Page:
This week, the Scottish Mental Health Arts Festival presents Home, a documentary by Jen Randall which intimately and unflinchingly tells the epic story of Sarah Outen's solo, human powered expedition around the globe, where she is brought to the mental and physical brink by a violent ocean storm. Home was the winner of the Personal Narrative award at the International Film Awards.
We are delighted that both Jen Randall and Sarah Outen will join us for a live discussion on Zoom at 8.30pm on Thursday 28 May, with BSL interpretation available. Click here to register for a place in the discussion. The film is free to watch on this page but you can support the festival by buying a pay what you can ticket here.
This screening is supported by Glasgow Film, with a specially recorded introduction by Paul Gallagher, Programme Manager at Glasgow Film Theatre. Thanks to Matchbox Cineclub for providing captions, with support from Film Hub ScotlandProgramme Notes
Home follows British adventurer Sarah Outen as she embarks on a solo trip around the world using only her own power - kayaking, cycling and rowing. She marks the distance travelled not by how far she has left to go but by how far she is from her point of departure, how far she is from home. But for someone who feels in their element when facing the elements alone, what does home really mean?
As she tries to make the dream she conceived of at only 25-years-old come true, Sarah grapples with her sense of belonging and urge for accomplishment. While her dedication is admirable on the surface, the journey is full of serious risks, taking significant tolls on her mental and physical health. Some truly terrifying storms have a traumatic impact, resulting in emotional trauma and PTSD, leading her to question her motivations and reassess the pace of her life.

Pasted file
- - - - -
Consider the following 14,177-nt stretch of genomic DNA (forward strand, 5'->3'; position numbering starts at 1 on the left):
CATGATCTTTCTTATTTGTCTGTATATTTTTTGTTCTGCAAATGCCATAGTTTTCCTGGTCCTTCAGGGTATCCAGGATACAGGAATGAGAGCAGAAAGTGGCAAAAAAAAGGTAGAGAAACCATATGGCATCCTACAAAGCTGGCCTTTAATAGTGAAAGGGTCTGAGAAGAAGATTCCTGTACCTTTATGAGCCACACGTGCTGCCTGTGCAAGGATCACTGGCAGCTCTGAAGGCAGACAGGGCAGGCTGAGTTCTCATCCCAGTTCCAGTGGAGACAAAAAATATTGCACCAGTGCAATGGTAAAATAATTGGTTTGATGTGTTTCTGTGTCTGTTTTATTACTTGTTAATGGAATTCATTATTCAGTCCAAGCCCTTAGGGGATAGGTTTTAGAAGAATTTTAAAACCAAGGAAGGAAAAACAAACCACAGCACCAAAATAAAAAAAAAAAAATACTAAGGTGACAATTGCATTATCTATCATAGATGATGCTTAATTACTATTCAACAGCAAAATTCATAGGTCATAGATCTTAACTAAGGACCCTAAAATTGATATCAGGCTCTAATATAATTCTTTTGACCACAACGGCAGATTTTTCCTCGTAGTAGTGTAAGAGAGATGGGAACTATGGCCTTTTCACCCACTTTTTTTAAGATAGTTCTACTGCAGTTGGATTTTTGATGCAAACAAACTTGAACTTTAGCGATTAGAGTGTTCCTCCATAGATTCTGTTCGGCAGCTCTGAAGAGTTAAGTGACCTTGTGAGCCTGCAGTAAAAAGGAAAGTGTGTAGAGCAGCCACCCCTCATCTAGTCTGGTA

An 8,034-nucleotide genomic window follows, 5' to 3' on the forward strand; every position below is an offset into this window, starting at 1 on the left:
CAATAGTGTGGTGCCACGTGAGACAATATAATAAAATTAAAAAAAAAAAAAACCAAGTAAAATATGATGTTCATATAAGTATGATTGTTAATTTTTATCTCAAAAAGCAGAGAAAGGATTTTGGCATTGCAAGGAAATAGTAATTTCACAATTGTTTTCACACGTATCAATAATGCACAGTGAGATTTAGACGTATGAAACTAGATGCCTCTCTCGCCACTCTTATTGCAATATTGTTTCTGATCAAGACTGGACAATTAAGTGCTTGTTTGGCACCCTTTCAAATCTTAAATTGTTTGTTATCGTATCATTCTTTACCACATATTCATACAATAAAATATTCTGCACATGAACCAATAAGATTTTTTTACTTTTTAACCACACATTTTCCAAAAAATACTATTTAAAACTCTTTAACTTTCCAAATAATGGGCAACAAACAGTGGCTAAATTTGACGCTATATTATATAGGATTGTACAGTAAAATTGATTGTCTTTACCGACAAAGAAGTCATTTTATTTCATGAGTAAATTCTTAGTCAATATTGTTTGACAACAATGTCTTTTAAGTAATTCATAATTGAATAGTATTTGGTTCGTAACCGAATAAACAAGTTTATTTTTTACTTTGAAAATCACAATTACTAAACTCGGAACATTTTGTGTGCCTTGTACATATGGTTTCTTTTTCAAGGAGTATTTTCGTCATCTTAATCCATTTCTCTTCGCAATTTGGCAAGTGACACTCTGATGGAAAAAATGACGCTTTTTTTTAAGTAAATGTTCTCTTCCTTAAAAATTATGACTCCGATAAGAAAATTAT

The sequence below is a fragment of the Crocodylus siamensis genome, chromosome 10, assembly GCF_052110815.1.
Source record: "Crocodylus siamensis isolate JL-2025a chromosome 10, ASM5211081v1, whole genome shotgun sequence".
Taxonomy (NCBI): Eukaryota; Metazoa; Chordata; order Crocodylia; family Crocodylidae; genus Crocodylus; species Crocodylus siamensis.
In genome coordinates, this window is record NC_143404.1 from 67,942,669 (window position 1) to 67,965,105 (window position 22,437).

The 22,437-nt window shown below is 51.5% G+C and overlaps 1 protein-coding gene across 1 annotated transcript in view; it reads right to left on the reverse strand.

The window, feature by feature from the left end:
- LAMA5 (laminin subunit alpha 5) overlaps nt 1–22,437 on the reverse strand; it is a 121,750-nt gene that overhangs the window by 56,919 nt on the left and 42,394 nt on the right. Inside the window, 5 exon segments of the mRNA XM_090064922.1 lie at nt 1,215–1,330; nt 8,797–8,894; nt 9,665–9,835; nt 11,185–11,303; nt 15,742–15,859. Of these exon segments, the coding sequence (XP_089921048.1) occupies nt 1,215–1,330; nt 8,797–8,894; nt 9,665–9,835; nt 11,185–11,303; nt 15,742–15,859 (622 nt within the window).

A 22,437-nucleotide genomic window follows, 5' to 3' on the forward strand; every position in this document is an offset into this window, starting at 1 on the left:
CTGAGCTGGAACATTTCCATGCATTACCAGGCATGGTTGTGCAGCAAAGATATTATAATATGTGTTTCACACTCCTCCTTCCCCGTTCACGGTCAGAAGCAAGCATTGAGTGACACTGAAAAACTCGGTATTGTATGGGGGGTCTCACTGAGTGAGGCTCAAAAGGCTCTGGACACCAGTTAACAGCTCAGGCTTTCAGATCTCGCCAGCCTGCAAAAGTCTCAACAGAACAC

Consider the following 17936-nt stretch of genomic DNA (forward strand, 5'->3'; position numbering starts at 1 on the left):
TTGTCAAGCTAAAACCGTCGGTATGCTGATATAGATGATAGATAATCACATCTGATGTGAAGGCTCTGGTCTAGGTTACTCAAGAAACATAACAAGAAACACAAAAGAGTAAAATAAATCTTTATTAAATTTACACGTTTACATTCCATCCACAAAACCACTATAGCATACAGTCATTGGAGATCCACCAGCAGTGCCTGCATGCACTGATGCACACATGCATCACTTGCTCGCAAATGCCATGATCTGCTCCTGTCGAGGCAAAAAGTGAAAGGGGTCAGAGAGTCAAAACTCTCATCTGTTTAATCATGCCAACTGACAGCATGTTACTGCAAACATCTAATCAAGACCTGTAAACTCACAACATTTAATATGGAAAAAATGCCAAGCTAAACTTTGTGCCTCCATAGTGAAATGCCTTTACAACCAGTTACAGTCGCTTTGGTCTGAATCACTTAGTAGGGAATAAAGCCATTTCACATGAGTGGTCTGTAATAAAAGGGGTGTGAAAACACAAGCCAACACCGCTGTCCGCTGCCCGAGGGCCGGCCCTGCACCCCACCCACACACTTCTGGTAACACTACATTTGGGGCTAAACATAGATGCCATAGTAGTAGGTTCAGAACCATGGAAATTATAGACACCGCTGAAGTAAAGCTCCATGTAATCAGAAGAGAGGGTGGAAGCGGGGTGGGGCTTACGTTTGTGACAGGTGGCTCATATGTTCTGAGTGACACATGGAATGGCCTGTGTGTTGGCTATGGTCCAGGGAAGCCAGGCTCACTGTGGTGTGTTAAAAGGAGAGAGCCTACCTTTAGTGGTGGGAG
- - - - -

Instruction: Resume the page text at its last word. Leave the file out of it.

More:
Providing a unique perspective among a cacophony of mind-over-matter survivalist stories, Home challenges the reductive narratives of adventuring, where external obstacles are defeated through sheer endurance. Sarah's stints of being alone at sea for months at a time with little to no human contact hold a particular resonance when so many of us are isolated from loved ones. Staying with Sarah every step of the way, Home taps into not only the inner strength she develops but also, most importantly, the kindness and grace she cultivates for herself.
Speaking after receiving the Personal Narrative award, Jen Randall said: "It's a very brave, personal thing to share your struggles as well as your triumphs with the world, and as I got to know Sarah's story through making Home, her bravery became ever more apparent in its many forms. It's incredibly meaningful when a story such as this one - an adventure film on the surface - travels beyond its expected audience, and the power of shared experiences starts to help others get through their difficult times too. That's why we're very proud to be part of this festival."